Most people will never even get halfway there, so that should encourage you to commit yourself, being better than the rest isn’t that far off.

Behaviour 8: Leverage technology and popular culture
Social media and technology have made it cheaper to communicate to customers. Leverage on social media tools such as Twitter, Facebook and LinkedIn to amplify your message, which allow two-way communication with your customers. Leverage this capability to share knowledge and interact with your customers.New technology, in the form of mobile and tablet computing, introduces new channels of engagement. Eighty-five percent of cellphones in South Africa will be smart-phones by 2015, so this becomes a real and significant channel for everyone.

 

Behaviour 9: Be idea-centered, not consumer-centered
Henry Ford once said, “If I had asked my customers what they wanted, they would have said a faster horse.” Steve Jobs believed that “Customers don’t know what they want until we show them”. People will only give you incremental ideas, not revolutionary ones – we simply aren’t wired like that. Idea generation is a skill that entrepreneurs must harness. Ideas are the currency of the future.

In Daniel Pink’s book, A Whole New Mind, he argues that the world has moved from the knowledge age into the conceptual age. Economic growth will come from nations and people that are able to conceptualise new ways of using resources and solving problems. It is anticipated that the next Bill Gates or Mark Zuckerberg will still come from the USA.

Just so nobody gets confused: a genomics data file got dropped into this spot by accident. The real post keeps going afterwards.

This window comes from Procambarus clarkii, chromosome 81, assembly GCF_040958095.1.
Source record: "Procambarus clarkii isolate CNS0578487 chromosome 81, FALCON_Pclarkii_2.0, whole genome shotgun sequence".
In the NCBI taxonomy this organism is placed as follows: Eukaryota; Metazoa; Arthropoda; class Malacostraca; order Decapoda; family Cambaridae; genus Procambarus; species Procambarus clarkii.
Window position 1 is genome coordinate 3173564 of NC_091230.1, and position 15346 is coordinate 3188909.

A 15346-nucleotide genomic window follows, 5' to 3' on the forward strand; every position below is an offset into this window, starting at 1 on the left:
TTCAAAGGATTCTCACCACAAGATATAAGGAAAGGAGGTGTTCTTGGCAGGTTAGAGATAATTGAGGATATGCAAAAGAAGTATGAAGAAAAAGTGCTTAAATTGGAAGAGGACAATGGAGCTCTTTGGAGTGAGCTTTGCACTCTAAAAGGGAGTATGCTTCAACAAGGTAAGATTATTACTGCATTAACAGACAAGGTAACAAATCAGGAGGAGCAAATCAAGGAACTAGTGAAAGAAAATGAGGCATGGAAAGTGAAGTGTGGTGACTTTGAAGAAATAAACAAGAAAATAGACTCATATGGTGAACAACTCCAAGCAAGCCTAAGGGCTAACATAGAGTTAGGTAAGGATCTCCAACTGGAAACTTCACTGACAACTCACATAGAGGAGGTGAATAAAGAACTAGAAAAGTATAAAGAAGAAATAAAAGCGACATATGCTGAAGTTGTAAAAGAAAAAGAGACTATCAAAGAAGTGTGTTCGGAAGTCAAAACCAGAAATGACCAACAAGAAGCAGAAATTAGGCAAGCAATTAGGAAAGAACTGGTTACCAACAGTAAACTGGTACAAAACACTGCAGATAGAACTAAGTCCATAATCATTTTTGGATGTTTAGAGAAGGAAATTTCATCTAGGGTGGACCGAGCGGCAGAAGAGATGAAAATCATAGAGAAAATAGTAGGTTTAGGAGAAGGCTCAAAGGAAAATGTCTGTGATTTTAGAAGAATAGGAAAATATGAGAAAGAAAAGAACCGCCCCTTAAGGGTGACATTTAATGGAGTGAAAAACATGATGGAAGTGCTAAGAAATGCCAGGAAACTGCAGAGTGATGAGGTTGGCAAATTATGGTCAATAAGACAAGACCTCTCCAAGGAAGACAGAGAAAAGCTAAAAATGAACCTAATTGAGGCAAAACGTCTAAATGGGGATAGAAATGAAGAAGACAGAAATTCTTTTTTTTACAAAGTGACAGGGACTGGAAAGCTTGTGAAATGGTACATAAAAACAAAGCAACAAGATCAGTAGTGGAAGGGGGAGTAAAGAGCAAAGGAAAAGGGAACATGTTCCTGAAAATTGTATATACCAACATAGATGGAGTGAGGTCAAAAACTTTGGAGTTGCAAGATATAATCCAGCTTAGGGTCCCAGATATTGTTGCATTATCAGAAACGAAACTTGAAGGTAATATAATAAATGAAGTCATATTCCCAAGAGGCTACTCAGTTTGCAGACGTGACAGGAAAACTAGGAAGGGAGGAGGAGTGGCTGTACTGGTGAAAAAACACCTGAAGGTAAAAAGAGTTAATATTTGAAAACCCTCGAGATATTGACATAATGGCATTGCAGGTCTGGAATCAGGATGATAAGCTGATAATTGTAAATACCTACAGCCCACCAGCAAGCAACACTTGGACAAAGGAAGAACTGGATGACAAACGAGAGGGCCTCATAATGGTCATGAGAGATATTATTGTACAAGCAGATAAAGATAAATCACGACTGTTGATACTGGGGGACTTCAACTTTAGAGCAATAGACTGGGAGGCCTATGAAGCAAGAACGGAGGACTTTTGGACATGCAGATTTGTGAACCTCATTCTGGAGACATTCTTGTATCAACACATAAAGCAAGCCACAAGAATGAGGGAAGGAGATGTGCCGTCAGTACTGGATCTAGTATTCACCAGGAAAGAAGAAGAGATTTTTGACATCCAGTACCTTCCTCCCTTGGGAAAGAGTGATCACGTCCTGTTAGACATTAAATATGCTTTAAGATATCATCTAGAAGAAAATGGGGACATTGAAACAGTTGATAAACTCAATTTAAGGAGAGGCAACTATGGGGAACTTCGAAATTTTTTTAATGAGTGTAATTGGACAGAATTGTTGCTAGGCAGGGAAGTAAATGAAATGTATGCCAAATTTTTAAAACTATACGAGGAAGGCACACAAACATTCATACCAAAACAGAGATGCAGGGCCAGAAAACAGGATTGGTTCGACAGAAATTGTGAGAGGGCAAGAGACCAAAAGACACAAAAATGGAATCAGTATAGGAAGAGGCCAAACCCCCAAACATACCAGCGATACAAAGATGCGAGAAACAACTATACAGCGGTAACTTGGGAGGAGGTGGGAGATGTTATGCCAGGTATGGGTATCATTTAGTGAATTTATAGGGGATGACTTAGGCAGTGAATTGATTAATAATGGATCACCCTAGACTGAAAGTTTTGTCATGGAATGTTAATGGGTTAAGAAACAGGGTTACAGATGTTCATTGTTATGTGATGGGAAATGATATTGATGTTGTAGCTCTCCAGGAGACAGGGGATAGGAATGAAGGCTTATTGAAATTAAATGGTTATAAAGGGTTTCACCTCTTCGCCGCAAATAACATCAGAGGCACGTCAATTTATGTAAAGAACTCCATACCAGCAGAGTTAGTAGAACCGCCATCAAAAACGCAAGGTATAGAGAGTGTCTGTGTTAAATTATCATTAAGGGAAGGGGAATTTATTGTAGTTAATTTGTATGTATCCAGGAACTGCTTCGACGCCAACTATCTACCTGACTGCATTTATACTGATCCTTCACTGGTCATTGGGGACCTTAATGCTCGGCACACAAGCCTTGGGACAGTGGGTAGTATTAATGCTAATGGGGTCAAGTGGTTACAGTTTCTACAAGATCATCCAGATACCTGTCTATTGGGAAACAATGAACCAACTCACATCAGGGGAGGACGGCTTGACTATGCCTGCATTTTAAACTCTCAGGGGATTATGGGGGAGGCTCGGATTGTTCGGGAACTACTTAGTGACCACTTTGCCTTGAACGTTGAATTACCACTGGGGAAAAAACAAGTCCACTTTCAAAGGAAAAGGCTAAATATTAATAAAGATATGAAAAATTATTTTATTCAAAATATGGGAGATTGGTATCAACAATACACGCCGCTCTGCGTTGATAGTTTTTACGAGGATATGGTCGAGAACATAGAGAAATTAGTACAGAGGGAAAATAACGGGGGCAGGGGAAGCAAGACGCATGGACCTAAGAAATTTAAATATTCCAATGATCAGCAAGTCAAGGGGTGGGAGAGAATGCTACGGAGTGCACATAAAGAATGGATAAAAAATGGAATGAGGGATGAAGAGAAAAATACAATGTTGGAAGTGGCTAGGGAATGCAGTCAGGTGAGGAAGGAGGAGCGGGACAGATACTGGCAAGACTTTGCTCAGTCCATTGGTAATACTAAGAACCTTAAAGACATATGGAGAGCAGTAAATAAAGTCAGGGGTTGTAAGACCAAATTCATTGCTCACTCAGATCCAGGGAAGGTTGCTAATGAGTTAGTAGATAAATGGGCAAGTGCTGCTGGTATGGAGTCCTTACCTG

The entrepreneurship fallacy
Finally, the fact that you have to leave your organisation and start your own enterprise to be an entrepreneur is a fallacy. Entrepreneurship is an attitude. All the behaviours listed above can work just as well within organisations as they do outside of one. Don’t let the fact that you have a job detract from your entrepreneurial spirit. When eating the big fish make sure you’ve invested in some razor sharp, titanium teeth.

 

Sources:
Eating the Big Fish – Adam Morgan, The Pirate Inside – Adam Morgan, The Tipping Point and Outliers – Malcolm Gladwell, A Whole New Mind – Daniel H Pink and Steve Jobs – Walter Isaacson, Abbey Mokgwatsane – Cape Town Entrepreneurship Week Presentation (2011)

 

Roche Mamabolo

 

Roche is a managing director of Radipolelo Entrepreneurship Consulting. He is passionate about entrepreneurship development and his experience ranges from entrepreneurship research, training on various entrepreneurship topics, mentorship and coaching, organising and facilitating entrepreneurship seminars. B.Com (Accounting), Postgraduate Diploma in Taxation, Post Graduate Diploma in Company Law, MBA (Finance), PhD in Entrepreneurship (Current).